Mixing science and romance
Mequon firm’s equipment gauges diamond’s value

By Dave Fidlin - News Graphic Correspondent

April 1, 2014

A machine that uses ion-beaming technology, background, can engrave words and phrases. Randy Wagner is the CEO and president of Mequon-based GemEx Systems Inc.
Photo by Mark Justesen

MEQUON - As he sits in his office and explains the technical details of diamonds, Randy Wagner shares props and periodically gets up to draw diagrams on his whiteboard. Through his latest entrepreneurial venture, he has gained in-depth knowledge of one of the most expensive pieces of jewelry.

But Wagner, president and CEO of Mequon-based GemEx, didn’t always aspire to be working around diamonds. Wagner has a background in electrical engineering - an almost ironic field of expertise for someone in a business synonymous with romance.

As a person who enjoys inventing, Wagner in the mid-1990s had a pivotal role in creating an electrocardiograph instrumentation machine that has been used in doctors’ offices. After a few years, however, he decided to sell the invention and attached business and move on.

GemEx has been situated, quietly and unassumingly, in a business park on Mequon’s southern end since the company’s founding in 1998. But the company has a worldwide presence because of the company’s proprietary equipment and relationships with global companies.

“We’re unlike anything else out there,” Wagner proudly proclaims as he explains GemEx and its services.

Wagner established the 16-year-old business with company vice president Kurt Schoeckert.

The company’s mission has been straightforward from the beginning, Wagner said. He aspires to bring a more precise approach toward appraising a diamond’s value. The long-held method, he asserts, is subjective.

“We have been working to bring a scientific approach to the diamond world,” he said. “We’re a small, but widely used company.”

He explains to a reporter the basics of diamonds - including the fine art of diamond cutting and the challenges of mining the natural formation - Wagner said the true value is traditionally found in the brilliance of a particular diamond.

“When you have a diamond, you want it to look good,” he said.

In the past decade-and-a-half, GemEx has been working with diamond distributors across the globe. The company has developed 270 patented machines that examine a diamond’s brilliance, fire and sparkle on a five-measurement scale system.

Only 15 of the machines are in the U.S., Wagner said. The remainder are at facilities across the globe.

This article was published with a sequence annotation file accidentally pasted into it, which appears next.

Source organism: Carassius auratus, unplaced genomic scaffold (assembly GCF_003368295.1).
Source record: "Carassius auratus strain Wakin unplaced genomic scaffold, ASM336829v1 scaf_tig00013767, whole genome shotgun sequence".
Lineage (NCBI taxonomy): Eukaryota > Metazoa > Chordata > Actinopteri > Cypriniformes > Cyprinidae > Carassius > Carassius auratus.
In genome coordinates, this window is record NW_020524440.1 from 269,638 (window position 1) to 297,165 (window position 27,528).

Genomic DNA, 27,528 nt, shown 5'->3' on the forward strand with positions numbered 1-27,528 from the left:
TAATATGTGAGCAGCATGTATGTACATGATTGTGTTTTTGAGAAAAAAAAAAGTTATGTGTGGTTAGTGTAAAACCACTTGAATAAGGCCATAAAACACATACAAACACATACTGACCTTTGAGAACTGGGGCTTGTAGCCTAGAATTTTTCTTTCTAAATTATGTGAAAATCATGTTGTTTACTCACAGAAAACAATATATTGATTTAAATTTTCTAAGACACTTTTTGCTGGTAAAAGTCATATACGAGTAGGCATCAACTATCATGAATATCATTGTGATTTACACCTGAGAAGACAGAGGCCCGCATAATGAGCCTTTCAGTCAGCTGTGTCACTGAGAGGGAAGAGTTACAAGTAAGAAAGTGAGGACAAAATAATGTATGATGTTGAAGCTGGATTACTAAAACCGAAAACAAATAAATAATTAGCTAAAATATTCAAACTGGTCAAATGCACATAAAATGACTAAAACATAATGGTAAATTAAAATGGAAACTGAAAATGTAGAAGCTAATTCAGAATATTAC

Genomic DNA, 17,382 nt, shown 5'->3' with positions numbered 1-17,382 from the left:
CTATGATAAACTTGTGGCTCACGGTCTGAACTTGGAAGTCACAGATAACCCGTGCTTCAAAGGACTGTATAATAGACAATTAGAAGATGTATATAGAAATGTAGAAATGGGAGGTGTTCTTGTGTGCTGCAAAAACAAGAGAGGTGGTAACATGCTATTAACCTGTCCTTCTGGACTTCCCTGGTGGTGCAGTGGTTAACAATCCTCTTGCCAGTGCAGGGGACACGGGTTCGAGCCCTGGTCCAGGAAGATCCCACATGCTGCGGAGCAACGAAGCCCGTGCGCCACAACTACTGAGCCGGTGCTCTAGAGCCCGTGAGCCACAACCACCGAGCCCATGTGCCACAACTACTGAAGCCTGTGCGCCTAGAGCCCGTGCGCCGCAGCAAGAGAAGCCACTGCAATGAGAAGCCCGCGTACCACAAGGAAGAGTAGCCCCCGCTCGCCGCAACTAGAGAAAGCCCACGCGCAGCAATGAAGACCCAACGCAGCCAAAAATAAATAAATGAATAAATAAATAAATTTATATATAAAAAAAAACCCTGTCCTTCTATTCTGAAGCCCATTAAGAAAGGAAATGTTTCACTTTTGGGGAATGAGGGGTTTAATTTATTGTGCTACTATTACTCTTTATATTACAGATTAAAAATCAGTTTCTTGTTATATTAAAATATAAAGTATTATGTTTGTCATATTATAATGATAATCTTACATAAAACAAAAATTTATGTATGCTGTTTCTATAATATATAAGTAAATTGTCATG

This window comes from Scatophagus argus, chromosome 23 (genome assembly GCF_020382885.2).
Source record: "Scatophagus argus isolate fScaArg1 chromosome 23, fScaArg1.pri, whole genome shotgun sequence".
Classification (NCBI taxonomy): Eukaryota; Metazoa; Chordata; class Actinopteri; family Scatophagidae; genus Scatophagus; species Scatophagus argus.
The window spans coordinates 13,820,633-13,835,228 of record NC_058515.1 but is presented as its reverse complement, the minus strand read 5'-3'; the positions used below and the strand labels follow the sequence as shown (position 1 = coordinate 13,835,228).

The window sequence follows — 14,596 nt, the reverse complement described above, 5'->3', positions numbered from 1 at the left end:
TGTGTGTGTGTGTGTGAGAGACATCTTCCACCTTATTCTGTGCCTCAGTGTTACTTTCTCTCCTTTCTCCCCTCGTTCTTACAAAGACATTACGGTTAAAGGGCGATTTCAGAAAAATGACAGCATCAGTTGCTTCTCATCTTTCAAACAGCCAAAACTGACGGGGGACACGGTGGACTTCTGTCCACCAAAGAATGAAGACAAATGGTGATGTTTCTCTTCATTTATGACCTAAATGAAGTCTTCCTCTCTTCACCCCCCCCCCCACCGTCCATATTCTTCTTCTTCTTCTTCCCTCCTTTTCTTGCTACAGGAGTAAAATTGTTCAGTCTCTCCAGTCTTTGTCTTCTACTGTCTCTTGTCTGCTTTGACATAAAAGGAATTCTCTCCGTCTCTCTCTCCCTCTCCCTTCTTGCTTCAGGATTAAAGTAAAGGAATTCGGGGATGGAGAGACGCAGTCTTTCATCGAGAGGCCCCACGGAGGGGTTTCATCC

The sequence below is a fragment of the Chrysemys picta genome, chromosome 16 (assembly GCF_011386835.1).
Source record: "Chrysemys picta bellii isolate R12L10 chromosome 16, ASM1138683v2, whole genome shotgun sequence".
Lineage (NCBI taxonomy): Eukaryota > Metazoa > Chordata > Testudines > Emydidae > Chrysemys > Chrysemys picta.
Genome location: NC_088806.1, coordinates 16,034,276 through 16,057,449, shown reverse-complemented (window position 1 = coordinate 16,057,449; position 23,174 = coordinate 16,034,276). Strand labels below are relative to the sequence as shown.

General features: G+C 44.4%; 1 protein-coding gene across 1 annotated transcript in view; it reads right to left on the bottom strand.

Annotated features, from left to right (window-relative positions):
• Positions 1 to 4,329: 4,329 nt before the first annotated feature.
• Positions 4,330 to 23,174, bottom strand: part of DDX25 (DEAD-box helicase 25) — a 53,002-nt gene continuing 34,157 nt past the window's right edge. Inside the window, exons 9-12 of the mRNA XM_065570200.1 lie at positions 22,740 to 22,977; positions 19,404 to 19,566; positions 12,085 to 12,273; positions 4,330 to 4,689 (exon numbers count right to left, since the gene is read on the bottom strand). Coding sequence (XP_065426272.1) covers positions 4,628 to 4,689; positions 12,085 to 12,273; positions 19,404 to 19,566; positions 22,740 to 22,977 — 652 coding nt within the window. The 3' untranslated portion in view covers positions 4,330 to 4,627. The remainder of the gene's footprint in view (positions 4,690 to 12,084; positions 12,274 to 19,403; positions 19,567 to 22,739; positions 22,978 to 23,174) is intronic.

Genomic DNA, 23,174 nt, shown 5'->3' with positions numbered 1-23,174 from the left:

Wagner said GemEx does not make its profits from the machines themselves, but the reports generated by the machines, which, in turn, are analyzed and given a certification from the company.

“What’s been happening is retailers are starting to want GemEx reports to back up a diamond’s quality,” Wagner said.

With many people purchasing a diamond once - or, at most, a few times - in their lifetime, Wagner equated it to purchasing a home or vehicle. “It’s an investment, and a worthwhile one,” he said.

GemEx entered a new chapter in its history recently when a new customized system developed by Wagner and Schoeckert hit the market and has been used by jewelers.

Using ION beaming technology, GemEx has developed a system that will engrave images and phrases into a diamond. The customer’s customized photo or word can be viewed through a microscope-type object.

The engraving is traditionally done through customer requests, with jewelers intercepting the details to GemEx.

Wagner said the customized images have proven popular among customers interested in ensuring the diamond in their possession is indeed the one purchased initially. It is an anomaly, but Wagner said there have been instances of jewelers swapping out diamonds that are being resized.

In the near future, plans call for GemEx to create an app that would allow the owner of a diamond to view the image or phrase through his or her cell phone, rather than a standalone machine.

“This is something that’s still in development,” Wagner said. “But we have prototypes out there.”

Wagner said GemEx will continue to grow and evolve into the future. Although the company’s home base is in the U.S., Wagner said the company has, and will continue to, conduct the majority of its business in other corners of the globe.

The company has 16 employees. Wagner and Schoeckert frequently visit trade shows across the world to display their invention.

“This is a very small community,” Wagner said. “We’ll see a lot of the same people at the different shows.”